In matters of real estate lease transactions, landlords have several duties:
Upon signing a lease, the landlord has a duty to actually deliver possession of the property, and take any actions necessary to facilitate such delivery. This means granting access to the property and providing keys or garage fob, for instance.
Landlords have a duty to maintain the property in a reasonable state of repair at no expense to tenant unless, as specified in the lease agreement, the tenant is responsible for the damage. This duty to repair does not extend to so-called "wear and tear" of the property, but rather the physical failure or damage of property functions such as a leaking roof; a failed hot water heater; non-functioning stove.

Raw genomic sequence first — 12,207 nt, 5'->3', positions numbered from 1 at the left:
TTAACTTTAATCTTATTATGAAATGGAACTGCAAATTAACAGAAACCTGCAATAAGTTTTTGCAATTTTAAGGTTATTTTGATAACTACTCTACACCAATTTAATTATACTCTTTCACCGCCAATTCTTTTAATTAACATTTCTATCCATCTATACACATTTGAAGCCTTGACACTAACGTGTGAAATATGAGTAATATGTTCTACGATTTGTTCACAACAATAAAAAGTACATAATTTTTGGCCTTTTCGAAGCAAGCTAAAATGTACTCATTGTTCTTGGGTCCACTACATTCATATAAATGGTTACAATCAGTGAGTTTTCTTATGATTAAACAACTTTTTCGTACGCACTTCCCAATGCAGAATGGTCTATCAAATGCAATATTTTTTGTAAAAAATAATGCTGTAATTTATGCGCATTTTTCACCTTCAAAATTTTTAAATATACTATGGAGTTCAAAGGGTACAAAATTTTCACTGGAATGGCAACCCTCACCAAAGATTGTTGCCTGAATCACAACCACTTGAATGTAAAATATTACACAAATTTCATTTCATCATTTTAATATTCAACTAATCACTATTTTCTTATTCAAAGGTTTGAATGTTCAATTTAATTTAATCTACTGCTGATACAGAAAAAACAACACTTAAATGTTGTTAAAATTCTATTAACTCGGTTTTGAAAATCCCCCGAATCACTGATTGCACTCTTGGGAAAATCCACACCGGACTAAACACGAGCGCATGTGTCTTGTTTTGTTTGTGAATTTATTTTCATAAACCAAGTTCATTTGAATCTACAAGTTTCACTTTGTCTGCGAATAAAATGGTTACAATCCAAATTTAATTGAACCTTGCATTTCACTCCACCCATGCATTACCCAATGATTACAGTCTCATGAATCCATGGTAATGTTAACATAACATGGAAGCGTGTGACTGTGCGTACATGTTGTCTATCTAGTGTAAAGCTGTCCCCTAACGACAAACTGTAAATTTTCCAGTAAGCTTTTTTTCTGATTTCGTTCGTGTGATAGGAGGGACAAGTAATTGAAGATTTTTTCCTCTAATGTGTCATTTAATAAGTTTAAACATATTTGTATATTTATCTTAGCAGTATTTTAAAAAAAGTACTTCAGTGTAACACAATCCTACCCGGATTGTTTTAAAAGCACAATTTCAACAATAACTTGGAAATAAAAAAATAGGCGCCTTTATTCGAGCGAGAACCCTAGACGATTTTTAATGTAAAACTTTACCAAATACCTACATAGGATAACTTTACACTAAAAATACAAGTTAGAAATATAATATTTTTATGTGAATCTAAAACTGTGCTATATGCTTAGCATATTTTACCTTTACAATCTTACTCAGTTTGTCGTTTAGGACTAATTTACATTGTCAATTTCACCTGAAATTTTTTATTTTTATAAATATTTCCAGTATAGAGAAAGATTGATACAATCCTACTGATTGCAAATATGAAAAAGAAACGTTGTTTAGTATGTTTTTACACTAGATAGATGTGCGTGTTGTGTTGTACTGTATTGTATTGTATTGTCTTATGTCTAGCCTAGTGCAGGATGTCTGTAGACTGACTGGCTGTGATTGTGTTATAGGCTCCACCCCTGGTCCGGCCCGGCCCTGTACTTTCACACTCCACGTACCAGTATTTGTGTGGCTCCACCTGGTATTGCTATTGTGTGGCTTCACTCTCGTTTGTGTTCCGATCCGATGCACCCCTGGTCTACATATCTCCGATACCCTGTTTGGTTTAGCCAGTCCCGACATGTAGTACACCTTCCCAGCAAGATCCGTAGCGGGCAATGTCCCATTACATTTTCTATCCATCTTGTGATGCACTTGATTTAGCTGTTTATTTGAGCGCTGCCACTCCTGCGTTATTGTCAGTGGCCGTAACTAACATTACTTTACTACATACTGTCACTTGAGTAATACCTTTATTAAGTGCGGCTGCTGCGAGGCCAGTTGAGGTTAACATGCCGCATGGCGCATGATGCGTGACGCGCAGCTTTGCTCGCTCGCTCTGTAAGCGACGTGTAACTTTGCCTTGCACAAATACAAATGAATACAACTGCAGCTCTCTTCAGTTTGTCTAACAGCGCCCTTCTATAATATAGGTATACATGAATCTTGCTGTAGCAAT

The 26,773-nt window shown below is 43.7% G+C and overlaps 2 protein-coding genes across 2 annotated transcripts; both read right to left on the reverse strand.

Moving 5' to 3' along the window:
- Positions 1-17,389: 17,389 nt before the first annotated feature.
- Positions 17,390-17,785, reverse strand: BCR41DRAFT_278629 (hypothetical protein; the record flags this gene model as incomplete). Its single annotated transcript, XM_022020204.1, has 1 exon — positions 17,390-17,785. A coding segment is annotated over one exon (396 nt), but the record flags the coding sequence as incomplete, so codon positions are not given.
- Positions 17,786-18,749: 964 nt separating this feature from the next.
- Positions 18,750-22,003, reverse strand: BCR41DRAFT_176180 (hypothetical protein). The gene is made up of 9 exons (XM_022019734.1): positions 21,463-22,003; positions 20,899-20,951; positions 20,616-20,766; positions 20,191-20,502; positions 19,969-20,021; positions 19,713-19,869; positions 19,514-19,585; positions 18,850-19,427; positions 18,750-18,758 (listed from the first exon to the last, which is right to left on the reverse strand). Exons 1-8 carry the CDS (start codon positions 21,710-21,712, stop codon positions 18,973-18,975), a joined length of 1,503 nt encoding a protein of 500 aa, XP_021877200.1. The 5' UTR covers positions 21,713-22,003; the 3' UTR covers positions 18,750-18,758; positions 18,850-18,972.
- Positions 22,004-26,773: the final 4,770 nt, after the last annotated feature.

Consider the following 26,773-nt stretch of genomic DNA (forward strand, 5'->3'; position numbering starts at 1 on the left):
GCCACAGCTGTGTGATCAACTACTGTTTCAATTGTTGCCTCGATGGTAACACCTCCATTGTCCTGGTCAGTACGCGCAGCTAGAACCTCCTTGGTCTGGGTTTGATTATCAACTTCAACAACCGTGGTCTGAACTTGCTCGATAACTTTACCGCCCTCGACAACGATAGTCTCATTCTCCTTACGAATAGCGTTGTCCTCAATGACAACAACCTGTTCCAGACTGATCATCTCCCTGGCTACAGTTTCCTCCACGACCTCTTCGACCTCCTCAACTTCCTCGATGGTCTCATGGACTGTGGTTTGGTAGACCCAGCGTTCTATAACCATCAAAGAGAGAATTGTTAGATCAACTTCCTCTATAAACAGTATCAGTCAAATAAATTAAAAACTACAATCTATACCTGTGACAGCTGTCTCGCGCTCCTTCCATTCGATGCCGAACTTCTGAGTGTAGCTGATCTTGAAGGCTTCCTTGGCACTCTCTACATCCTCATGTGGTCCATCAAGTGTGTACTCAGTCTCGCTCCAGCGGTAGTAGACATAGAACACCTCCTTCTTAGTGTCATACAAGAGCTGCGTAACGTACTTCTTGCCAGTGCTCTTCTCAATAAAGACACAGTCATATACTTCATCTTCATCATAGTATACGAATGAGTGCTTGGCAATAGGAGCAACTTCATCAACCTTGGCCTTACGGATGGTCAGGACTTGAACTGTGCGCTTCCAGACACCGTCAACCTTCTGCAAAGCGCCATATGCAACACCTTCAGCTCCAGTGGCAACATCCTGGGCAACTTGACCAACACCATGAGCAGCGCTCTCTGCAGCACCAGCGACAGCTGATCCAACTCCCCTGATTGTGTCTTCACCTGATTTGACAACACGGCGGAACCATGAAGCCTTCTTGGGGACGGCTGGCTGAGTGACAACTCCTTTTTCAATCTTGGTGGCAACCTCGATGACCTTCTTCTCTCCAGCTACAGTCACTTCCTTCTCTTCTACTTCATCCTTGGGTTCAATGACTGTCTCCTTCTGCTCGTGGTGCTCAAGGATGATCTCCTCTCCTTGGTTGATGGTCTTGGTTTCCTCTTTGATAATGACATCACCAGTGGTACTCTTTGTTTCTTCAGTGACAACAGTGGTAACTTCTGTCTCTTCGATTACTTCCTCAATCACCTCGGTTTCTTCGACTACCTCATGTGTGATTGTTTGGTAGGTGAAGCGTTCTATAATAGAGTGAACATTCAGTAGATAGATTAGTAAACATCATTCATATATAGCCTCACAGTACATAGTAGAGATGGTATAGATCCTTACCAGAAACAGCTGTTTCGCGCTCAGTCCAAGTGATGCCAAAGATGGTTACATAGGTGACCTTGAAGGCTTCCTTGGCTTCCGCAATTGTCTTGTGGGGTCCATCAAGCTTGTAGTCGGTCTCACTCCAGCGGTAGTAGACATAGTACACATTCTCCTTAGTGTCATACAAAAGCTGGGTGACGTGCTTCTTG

Quiet use and enjoyment (for residential properties only)
Landlords have a duty to ensure a tenant's quiet use and enjoyment of the property. This means that if the landlord causes substantial interference with the tenant's use and enjoyment of the property so severe that the tenant ends up vacating the property, the tenant's obligations to pay rent are excused and additional remedies, like damages, may be available. This is known as constructive eviction.
Warranty of habitability
Applying only to residential properties, this is an implied promise that requires the landlord to provide property that is reasonably suited to residential use, i.e., property that is fit for human habitation. Failure to satisfy this duty can trigger a constructive eviction claim.